While the art is a hit-or-miss subject, the narrative content in this chapter is loads of fun. It’s amusing seeing two characters as arrogant as Freeza and Caulifla go head-to-head, both of them making mistakes in battle due to underestimating the other’s capabilities. In general, it’s nice to see these characters in action after they seemingly dropped off in the last couple of chapter. Considering Freeza’s goal, it makes sense that the only thing that’d motivate him to bother fighting anyone would be his pettiness. He can’t beat up Goku or Vegeta, but picking on weaker Saiyans from another universe is fair game, and he clearly revels in being stronger than them. Freeza’s paltry pride is amusingly pathetic, and he’s in his element here as the clear villain of the situation. He’s so pig-headed that he literally kicks Goku aside while trying to help. Even as an ally, Freeza’s antagonistic status allows him to instigate conflicts with other universes and still be a threat to his own team, making his role in the tournament continuously unpredictable and always entertaining.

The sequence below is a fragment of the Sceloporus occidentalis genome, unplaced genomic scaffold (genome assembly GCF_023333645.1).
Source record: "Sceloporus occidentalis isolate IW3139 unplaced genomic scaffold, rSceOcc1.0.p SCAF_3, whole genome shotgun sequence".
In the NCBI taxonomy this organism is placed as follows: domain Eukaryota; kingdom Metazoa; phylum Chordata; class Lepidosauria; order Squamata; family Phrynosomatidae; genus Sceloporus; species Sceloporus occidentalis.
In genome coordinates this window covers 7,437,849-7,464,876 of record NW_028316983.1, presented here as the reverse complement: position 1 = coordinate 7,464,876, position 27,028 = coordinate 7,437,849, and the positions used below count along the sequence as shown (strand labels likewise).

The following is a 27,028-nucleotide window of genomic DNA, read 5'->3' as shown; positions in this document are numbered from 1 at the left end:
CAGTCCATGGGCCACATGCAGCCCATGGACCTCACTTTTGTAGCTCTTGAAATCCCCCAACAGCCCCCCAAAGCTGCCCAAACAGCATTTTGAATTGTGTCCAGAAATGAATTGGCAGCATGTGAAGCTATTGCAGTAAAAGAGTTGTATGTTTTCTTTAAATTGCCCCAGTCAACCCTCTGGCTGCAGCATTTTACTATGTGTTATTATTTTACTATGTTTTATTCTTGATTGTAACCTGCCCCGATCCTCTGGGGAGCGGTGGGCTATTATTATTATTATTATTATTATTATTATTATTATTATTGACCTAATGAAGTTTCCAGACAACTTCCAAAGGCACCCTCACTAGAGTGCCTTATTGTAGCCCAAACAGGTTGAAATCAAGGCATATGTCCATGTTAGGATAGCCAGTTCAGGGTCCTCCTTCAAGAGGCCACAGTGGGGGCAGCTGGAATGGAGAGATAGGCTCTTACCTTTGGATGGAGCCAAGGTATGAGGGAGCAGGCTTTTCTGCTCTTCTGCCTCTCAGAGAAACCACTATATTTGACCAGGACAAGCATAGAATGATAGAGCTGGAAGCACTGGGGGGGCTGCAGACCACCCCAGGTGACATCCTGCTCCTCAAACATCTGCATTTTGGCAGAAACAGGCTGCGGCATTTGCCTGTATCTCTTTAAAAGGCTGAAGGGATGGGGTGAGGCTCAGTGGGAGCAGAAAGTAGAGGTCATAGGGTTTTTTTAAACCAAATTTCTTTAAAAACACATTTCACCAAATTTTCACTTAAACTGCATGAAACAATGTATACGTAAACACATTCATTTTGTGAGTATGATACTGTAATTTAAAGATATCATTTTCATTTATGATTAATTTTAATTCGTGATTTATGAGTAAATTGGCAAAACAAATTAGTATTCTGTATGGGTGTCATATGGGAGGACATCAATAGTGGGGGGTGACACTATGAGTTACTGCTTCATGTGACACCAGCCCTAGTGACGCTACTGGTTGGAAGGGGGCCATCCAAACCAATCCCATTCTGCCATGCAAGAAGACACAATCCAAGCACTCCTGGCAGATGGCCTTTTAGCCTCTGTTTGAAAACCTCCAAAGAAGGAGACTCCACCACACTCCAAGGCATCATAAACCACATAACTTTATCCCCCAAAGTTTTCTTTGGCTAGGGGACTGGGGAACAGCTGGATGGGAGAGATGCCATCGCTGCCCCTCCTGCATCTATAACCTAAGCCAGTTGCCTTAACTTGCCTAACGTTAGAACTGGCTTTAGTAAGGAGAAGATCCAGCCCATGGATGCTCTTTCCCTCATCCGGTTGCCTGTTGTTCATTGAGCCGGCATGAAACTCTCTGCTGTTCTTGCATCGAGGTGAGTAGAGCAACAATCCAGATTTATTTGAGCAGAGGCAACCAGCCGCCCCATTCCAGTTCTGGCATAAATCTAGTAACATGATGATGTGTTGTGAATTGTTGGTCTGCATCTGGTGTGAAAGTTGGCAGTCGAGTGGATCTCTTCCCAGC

As fun as Freeza is, Kale is easily the star of this chapter. Her disdain for everyone except Caulifla and hidden fighting talents had been previously established, but this is the first time we’re really seeing how that translates into fighting. The sequence where she elbow-jabs Decrori in the stomach and then kicks her out with the back of her foot after she falls face-first on the floor, with her back-turned and never once looking at her, is just incredibly badass. It’s a moment that perfectly encapsulates the contempt she has for other people, as she doesn’t even respect her opponent to look her in the face when she beats her. Additionally, the fact she could do all of that with her back turned also indicates she has incredible confidence and instincts as a fighter. The reason she’s chosen to hide her abilities is rooted in an interesting psychological complex: she respects Caulifla more than anyone, so Caulifla must be stronger than everyone, including her. Caulifla’s inability to defeat Freeza on her own, requiring Kale’s assistance and Cabba’s intervention, challenges that worldview. Paradoxically, Kale believes she must eliminate people who are stronger than Caulifla, while maintaining the illusion that she is inferior to her. That crisis of identity ultimately leads her to lose all sense of reason, wildly attacking everyone she perceives as an enemy– which is anyone that’s stronger than Caulifla.